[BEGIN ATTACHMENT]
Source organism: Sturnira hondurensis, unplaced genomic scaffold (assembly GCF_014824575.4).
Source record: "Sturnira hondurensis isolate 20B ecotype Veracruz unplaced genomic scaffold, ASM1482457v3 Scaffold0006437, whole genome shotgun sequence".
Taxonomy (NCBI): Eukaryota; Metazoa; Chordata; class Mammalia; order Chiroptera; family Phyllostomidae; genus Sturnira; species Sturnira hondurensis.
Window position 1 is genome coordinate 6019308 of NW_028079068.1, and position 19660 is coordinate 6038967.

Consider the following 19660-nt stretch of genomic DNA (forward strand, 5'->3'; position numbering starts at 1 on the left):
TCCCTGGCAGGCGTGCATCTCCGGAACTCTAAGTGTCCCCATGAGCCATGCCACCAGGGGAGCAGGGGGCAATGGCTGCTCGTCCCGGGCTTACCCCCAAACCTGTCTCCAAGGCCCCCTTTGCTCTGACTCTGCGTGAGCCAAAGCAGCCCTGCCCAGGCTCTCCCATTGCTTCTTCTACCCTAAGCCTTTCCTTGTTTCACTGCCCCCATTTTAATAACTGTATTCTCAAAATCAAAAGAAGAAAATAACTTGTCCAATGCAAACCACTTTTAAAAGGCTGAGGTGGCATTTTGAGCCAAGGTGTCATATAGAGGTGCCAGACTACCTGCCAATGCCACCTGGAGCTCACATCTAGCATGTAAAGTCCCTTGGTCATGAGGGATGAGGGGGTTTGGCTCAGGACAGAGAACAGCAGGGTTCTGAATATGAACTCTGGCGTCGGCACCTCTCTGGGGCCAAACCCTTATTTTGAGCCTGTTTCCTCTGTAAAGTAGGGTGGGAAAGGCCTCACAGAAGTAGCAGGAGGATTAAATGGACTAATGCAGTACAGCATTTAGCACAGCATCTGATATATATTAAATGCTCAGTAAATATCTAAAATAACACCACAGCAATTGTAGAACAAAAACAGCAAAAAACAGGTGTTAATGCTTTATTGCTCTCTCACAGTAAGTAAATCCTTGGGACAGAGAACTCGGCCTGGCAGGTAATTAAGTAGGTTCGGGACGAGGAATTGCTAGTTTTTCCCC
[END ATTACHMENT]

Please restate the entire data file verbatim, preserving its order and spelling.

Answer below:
Source organism: Sturnira hondurensis, unplaced genomic scaffold (assembly GCF_014824575.4).
Source record: "Sturnira hondurensis isolate 20B ecotype Veracruz unplaced genomic scaffold, ASM1482457v3 Scaffold0006437, whole genome shotgun sequence".
Taxonomy (NCBI): Eukaryota; Metazoa; Chordata; class Mammalia; order Chiroptera; family Phyllostomidae; genus Sturnira; species Sturnira hondurensis.
Window position 1 is genome coordinate 6019308 of NW_028079068.1, and position 19660 is coordinate 6038967.

Consider the following 19660-nt stretch of genomic DNA (forward strand, 5'->3'; position numbering starts at 1 on the left):
TCCCTGGCAGGCGTGCATCTCCGGAACTCTAAGTGTCCCCATGAGCCATGCCACCAGGGGAGCAGGGGGCAATGGCTGCTCGTCCCGGGCTTACCCCCAAACCTGTCTCCAAGGCCCCCTTTGCTCTGACTCTGCGTGAGCCAAAGCAGCCCTGCCCAGGCTCTCCCATTGCTTCTTCTACCCTAAGCCTTTCCTTGTTTCACTGCCCCCATTTTAATAACTGTATTCTCAAAATCAAAAGAAGAAAATAACTTGTCCAATGCAAACCACTTTTAAAAGGCTGAGGTGGCATTTTGAGCCAAGGTGTCATATAGAGGTGCCAGACTACCTGCCAATGCCACCTGGAGCTCACATCTAGCATGTAAAGTCCCTTGGTCATGAGGGATGAGGGGGTTTGGCTCAGGACAGAGAACAGCAGGGTTCTGAATATGAACTCTGGCGTCGGCACCTCTCTGGGGCCAAACCCTTATTTTGAGCCTGTTTCCTCTGTAAAGTAGGGTGGGAAAGGCCTCACAGAAGTAGCAGGAGGATTAAATGGACTAATGCAGTACAGCATTTAGCACAGCATCTGATATATATTAAATGCTCAGTAAATATCTAAAATAACACCACAGCAATTGTAGAACAAAAACAGCAAAAAACAGGTGTTAATGCTTTATTGCTCTCTCACAGTAAGTAAATCCTTGGGACAGAGAACTCGGCCTGGCAGGTAATTAAGTAGGTTCGGGACGAGGAATTGCTAGTTTTTCCCC